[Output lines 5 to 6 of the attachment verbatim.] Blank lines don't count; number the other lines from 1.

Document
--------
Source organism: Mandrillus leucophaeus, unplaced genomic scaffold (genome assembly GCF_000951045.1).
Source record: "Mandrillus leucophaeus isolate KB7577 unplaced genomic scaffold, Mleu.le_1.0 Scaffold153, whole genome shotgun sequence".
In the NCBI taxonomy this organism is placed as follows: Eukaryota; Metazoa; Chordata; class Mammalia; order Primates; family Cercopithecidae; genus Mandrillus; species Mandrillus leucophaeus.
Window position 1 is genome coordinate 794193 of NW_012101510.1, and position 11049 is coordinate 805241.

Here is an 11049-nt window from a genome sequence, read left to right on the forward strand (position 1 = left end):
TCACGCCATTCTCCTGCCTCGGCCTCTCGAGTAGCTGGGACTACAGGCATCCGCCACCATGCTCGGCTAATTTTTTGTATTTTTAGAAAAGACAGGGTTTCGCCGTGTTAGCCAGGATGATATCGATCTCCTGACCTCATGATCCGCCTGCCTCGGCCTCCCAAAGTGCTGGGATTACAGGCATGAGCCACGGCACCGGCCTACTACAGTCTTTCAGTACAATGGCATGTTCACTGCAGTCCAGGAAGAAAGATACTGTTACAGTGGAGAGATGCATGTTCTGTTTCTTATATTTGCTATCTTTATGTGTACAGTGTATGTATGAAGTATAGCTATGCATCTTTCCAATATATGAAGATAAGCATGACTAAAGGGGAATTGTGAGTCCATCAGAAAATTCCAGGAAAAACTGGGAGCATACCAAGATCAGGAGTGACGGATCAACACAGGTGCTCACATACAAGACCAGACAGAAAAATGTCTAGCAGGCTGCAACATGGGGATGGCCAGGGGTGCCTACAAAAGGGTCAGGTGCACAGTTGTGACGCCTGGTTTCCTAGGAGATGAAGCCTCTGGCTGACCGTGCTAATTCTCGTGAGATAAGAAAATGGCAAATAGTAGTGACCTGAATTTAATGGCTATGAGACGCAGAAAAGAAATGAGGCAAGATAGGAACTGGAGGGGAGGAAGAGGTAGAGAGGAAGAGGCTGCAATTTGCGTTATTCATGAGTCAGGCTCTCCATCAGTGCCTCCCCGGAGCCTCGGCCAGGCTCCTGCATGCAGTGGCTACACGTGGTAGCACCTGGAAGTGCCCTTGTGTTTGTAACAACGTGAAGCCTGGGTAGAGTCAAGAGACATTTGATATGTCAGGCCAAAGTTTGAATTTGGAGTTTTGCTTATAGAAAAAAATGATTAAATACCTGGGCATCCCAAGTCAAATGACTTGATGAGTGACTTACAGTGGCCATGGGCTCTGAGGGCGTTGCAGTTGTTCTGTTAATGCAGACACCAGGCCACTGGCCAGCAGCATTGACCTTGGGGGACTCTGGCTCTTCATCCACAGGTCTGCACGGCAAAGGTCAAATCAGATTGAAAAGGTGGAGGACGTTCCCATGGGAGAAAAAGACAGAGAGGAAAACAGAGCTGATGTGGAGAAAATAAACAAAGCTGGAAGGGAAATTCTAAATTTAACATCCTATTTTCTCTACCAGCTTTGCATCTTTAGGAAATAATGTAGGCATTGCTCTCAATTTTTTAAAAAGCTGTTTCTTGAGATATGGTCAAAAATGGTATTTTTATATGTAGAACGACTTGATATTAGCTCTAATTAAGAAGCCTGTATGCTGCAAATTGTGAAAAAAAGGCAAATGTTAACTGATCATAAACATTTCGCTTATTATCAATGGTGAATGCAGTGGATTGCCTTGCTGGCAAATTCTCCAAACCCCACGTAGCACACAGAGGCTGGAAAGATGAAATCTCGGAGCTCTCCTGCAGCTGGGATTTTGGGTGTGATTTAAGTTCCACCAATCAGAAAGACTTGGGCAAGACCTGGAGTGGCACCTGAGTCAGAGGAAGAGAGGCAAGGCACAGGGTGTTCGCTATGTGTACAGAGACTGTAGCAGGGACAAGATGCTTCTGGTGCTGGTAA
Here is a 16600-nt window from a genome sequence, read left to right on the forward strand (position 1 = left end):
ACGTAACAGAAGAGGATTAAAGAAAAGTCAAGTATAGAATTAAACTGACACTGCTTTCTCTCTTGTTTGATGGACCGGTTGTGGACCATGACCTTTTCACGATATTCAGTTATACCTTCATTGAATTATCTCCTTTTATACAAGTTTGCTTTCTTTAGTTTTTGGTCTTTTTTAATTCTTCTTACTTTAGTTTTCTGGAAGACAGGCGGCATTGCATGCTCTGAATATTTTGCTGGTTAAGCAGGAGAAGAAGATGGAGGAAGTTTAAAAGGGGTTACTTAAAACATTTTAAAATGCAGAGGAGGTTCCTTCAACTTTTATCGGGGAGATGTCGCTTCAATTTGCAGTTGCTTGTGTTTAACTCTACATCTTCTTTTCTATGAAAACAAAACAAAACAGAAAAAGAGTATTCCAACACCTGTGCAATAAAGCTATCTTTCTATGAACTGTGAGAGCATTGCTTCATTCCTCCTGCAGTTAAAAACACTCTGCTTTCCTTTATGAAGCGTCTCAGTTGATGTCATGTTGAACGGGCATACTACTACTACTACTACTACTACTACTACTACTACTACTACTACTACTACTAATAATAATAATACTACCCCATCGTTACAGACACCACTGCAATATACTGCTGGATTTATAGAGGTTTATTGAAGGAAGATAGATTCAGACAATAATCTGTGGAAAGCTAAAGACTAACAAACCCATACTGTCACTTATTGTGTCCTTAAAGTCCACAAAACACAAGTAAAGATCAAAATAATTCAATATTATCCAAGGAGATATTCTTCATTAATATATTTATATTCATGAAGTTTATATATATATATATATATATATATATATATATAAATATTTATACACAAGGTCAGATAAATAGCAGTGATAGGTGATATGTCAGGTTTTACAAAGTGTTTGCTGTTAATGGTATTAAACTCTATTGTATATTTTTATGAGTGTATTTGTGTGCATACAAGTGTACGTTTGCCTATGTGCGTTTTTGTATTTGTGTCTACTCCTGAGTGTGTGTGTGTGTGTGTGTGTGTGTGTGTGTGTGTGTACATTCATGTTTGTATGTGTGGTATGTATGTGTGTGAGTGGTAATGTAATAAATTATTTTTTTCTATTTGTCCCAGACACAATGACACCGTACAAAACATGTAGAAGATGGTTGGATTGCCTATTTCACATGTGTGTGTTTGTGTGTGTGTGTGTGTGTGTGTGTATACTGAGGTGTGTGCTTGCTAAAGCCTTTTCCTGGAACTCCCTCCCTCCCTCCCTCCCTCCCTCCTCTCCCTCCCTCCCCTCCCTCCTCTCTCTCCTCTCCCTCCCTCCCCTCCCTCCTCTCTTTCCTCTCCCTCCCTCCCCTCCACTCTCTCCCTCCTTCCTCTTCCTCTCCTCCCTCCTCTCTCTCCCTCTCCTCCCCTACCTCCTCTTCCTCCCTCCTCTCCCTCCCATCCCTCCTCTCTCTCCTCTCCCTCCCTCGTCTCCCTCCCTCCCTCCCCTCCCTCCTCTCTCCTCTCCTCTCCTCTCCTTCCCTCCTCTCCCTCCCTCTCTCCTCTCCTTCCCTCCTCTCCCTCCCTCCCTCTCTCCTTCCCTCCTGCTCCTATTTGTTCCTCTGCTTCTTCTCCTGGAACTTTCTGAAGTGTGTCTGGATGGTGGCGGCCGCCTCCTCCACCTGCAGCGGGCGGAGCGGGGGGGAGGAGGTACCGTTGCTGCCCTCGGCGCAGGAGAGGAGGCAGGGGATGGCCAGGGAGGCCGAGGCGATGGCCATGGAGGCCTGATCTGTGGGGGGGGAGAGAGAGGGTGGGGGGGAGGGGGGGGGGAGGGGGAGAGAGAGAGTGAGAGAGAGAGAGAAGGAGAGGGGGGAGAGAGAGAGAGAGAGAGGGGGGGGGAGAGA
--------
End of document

Here is an 11049-nt window from a genome sequence, read left to right on the forward strand (position 1 = left end):
TCACGCCATTCTCCTGCCTCGGCCTCTCGAGTAGCTGGGACTACAGGCATCCGCCACCATGCTCGGCTAATTTTTTGTATTTTTAGAAAAGACAGGGTTTCGCCGTGTTAGCCAGGATGATATCGATCTCCTGACCTCATGATCCGCCTGCCTCGGCCTCCCAAAGTGCTGGGATTACAGGCATGAGCCACGGCACCGGCCTACTACAGTCTTTCAGTACAATGGCATGTTCACTGCAGTCCAGGAAGAAAGATACTGTTACAGTGGAGAGATGCATGTTCTGTTTCTTATATTTGCTATCTTTATGTGTACAGTGTATGTATGAAGTATAGCTATGCATCTTTCCAATATATGAAGATAAGCATGACTAAAGGGGAATTGTGAGTCCATCAGAAAATTCCAGGAAAAACTGGGAGCATACCAAGATCAGGAGTGACGGATCAACACAGGTGCTCACATACAAGACCAGACAGAAAAATGTCTAGCAGGCTGCAACATGGGGATGGCCAGGGGTGCCTACAAAAGGGTCAGGTGCACAGTTGTGACGCCTGGTTTCCTAGGAGATGAAGCCTCTGGCTGACCGTGCTAATTCTCGTGAGATAAGAAAATGGCAAATAGTAGTGACCTGAATTTAATGGCTATGAGACGCAGAAAAGAAATGAGGCAAGATAGGAACTGGAGGGGAGGAAGAGGTAGAGAGGAAGAGGCTGCAATTTGCGTTATTCATGAGTCAGGCTCTCCATCAGTGCCTCCCCGGAGCCTCGGCCAGGCTCCTGCATGCAGTGGCTACACGTGGTAGCACCTGGAAGTGCCCTTGTGTTTGTAACAACGTGAAGCCTGGGTAGAGTCAAGAGACATTTGATATGTCAGGCCAAAGTTTGAATTTGGAGTTTTGCTTATAGAAAAAAATGATTAAATACCTGGGCATCCCAAGTCAAATGACTTGATGAGTGACTTACAGTGGCCATGGGCTCTGAGGGCGTTGCAGTTGTTCTGTTAATGCAGACACCAGGCCACTGGCCAGCAGCATTGACCTTGGGGGACTCTGGCTCTTCATCCACAGGTCTGCACGGCAAAGGTCAAATCAGATTGAAAAGGTGGAGGACGTTCCCATGGGAGAAAAAGACAGAGAGGAAAACAGAGCTGATGTGGAGAAAATAAACAAAGCTGGAAGGGAAATTCTAAATTTAACATCCTATTTTCTCTACCAGCTTTGCATCTTTAGGAAATAATGTAGGCATTGCTCTCAATTTTTTAAAAAGCTGTTTCTTGAGATATGGTCAAAAATGGTATTTTTATATGTAGAACGACTTGATATTAGCTCTAATTAAGAAGCCTGTATGCTGCAAATTGTGAAAAAAAGGCAAATGTTAACTGATCATAAACATTTCGCTTATTATCAATGGTGAATGCAGTGGATTGCCTTGCTGGCAAATTCTCCAAACCCCACGTAGCACACAGAGGCTGGAAAGATGAAATCTCGGAGCTCTCCTGCAGCTGGGATTTTGGGTGTGATTTAAGTTCCACCAATCAGAAAGACTTGGGCAAGACCTGGAGTGGCACCTGAGTCAGAGGAAGAGAGGCAAGGCACAGGGTGTTCGCTATGTGTACAGAGACTGTAGCAGGGACAAGATGCTTCTGGTGCTGGTAA